Large cargo aircraft as these, utilise quick-loading containers – the unit load devices (ULD) referred to above, to function. The ULDs make the aircraft simulate containerised cargo ships. ULDs are located at the front section of the aircraft. To cater for logistical assignments, it is common for nations to own untold numbers of cargo aircraft, such as the C-17 Globemaster III.
Businesses consider the economics of every action. Thus, to maximise revenue and profitability in short- and medium-haul operations, some aircraft are designed for this, like the Saab 340A.
Freight trains have the ability and capacity to transport huge numbers of containers, from shipping ports. Trains can be adapted to convey petroleum products, water, cement, cotton, coal, grain, wood and steel. They can convey large amounts of these products, and use mostly direct routes, to their destination. They also come with the added advantage of being reliably prompt, at their speeds and do not contend with traffic jams.
Under the right conditions, transporting freight by rail is more economical and conserves more energy, than road travel. This is an obvious advantage, considering bulk and long distances. Rail’s biggest challenge when compared with road transport, is its lack of flexibility.
Rail often comes with trans–shipment costs, because it still has to be transferred from one mode of shipping, to another. Containerisation aims at minimising these costs. In transporting point-to-point bulk cargo like cement, with specialised bulk handling facilities at the rail sidings, rail continues to be the leading option. Many countries urge shippers to use rail more often, for its environmental benefits.
Road transport of freight conveyance is quite a natural option, for many companies. Road also affords the ability to convey all types of cargo. Food is an example of cargo that uses road, to limitless frequency.
As supermarkets must replenish their stock daily, deliveries must arrive as planned. Retail firms, bakeries and manufacturing companies, all use delivery trucks of varying sizes that ply all types of roads. The best routes and prices are very important to these companies, to get their products to the end customer.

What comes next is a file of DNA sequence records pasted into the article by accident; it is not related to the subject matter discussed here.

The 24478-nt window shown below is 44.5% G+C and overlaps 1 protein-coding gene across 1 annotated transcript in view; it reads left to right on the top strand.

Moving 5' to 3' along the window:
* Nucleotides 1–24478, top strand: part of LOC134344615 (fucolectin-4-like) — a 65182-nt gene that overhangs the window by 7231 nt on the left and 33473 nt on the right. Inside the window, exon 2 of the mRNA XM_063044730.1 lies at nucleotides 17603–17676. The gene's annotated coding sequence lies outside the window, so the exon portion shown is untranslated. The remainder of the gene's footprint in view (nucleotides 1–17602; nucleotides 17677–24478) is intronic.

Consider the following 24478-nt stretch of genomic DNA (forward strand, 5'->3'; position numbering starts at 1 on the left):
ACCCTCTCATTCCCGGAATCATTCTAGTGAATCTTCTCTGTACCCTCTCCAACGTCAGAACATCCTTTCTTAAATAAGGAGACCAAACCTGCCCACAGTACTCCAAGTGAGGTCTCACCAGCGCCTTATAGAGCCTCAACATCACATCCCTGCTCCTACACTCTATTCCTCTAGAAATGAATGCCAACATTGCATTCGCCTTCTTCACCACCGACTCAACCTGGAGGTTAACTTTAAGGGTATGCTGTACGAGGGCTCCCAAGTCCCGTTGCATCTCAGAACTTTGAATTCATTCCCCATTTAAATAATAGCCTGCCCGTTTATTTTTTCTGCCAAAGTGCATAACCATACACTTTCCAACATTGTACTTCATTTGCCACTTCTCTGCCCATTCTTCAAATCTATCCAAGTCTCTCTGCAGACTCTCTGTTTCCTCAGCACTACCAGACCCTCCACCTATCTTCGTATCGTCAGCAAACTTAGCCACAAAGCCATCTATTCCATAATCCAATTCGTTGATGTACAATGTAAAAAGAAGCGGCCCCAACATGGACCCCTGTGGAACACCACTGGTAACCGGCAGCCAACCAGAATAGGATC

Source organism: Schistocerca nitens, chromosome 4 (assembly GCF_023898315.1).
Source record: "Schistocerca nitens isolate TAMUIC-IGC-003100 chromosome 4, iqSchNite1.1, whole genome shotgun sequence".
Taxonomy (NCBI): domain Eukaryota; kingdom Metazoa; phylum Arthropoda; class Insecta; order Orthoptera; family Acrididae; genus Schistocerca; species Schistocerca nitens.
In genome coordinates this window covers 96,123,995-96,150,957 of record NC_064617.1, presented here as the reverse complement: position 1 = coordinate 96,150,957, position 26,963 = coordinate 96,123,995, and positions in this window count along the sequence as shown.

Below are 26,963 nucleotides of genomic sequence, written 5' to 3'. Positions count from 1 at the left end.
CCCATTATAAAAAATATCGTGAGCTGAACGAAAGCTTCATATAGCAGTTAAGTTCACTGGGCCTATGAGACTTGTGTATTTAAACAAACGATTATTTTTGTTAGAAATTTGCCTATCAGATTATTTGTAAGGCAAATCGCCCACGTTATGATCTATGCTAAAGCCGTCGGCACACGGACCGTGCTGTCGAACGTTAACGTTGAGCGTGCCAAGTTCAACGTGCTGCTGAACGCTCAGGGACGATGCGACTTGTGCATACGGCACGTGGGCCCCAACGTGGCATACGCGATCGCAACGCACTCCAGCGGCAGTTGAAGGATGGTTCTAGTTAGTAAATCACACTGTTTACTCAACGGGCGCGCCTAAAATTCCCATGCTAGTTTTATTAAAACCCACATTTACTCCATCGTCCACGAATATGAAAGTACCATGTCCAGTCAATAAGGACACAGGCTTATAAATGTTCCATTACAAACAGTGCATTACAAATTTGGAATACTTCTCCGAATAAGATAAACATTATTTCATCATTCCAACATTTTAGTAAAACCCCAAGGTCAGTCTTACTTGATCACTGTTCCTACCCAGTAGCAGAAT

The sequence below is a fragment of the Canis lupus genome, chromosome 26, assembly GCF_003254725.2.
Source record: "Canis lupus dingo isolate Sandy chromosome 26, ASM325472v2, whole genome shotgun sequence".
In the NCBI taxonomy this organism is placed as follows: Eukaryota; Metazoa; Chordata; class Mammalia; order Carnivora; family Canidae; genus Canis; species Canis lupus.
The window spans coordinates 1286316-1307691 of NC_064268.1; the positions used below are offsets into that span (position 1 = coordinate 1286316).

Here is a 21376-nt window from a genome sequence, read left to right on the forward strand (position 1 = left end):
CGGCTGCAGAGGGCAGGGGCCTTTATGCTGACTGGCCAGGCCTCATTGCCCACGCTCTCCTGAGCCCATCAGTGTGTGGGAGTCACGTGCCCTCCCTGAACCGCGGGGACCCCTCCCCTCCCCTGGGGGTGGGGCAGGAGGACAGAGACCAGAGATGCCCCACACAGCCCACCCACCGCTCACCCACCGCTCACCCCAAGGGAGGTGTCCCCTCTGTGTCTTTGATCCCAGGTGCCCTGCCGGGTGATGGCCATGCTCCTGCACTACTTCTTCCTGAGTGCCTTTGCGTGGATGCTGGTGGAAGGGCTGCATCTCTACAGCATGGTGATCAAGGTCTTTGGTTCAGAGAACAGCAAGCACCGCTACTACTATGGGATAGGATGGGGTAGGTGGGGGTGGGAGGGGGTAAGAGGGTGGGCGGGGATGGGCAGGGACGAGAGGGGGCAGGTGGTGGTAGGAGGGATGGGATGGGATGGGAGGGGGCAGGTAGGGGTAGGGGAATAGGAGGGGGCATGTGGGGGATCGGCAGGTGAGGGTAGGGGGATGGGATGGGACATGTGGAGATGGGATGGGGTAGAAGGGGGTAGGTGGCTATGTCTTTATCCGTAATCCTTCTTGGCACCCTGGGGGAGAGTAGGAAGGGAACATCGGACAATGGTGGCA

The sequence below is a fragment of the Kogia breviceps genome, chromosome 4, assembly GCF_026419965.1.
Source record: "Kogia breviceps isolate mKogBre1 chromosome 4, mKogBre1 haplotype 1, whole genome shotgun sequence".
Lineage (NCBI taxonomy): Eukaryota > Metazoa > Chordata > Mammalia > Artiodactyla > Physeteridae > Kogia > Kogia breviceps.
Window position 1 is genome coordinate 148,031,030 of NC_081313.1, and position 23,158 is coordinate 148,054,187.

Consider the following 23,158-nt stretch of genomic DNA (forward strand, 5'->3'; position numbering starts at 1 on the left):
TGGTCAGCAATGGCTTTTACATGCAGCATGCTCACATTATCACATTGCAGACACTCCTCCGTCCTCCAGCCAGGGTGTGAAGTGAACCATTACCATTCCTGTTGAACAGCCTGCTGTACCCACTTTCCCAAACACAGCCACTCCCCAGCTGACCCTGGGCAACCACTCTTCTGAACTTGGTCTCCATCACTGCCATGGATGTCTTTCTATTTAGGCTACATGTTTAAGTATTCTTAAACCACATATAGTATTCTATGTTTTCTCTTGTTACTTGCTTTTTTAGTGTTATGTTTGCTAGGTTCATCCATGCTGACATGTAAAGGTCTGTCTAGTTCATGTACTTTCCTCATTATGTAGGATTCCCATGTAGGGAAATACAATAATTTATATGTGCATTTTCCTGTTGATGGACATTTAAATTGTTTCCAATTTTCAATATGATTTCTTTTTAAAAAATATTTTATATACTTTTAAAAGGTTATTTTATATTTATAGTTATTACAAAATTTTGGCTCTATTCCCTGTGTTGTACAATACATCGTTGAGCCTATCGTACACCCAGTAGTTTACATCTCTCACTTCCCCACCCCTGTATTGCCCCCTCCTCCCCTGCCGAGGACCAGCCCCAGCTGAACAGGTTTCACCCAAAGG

Economic development can indeed be gauged from the level of commercial freight, transported by small businesses. The reason is these vehicle types, move and transport almost anything.
It is best to categorise freight, before it is transported. This is good for organisation, efficient loading, and unloading. Factors to determine and item’s category include:
- the item type
- shipment size and quantity
- transit time for item
Shipment can be categorised as household goods, express letter shipment (overnight express), parcel or ground shipments, and freight shipments. Freight incurs shipping costs, which are often determined by a variable number of factors, and can heavily influence the shelf price of a product.
Other important considerations in freight shipment are security and stabilisation of containers. The freight value chain is enormous and requires detailed study and involvement, to come to terms with.
Refrigerated freight shipping
Perishable goods are important elements of freight. Such freight must be refrigerated and shipped with care. Refrigerated freight shipping is temperature-controlled shipping, for perishable foods and certain types of liquid. Special refrigerated containers, called reefers, are used in intermodal freight transport.
Reefers often have their own refrigeration unit, although they depend on external power from electrical power points, known as reefer points, at a quay, container ship or land-based site. When transported over the road, diesel-powered generators can power them. Reefers can control temperatures from -65 °C to 40 °C.
Refrigerated containers have global impact, as consumers are able to enjoy fresh produce, all year round, regardless of location. There is also indirect economic benefits, from the activities of refrigerated containers, around the world. Indeed, refrigerated freight is now an integral part of the cold chain.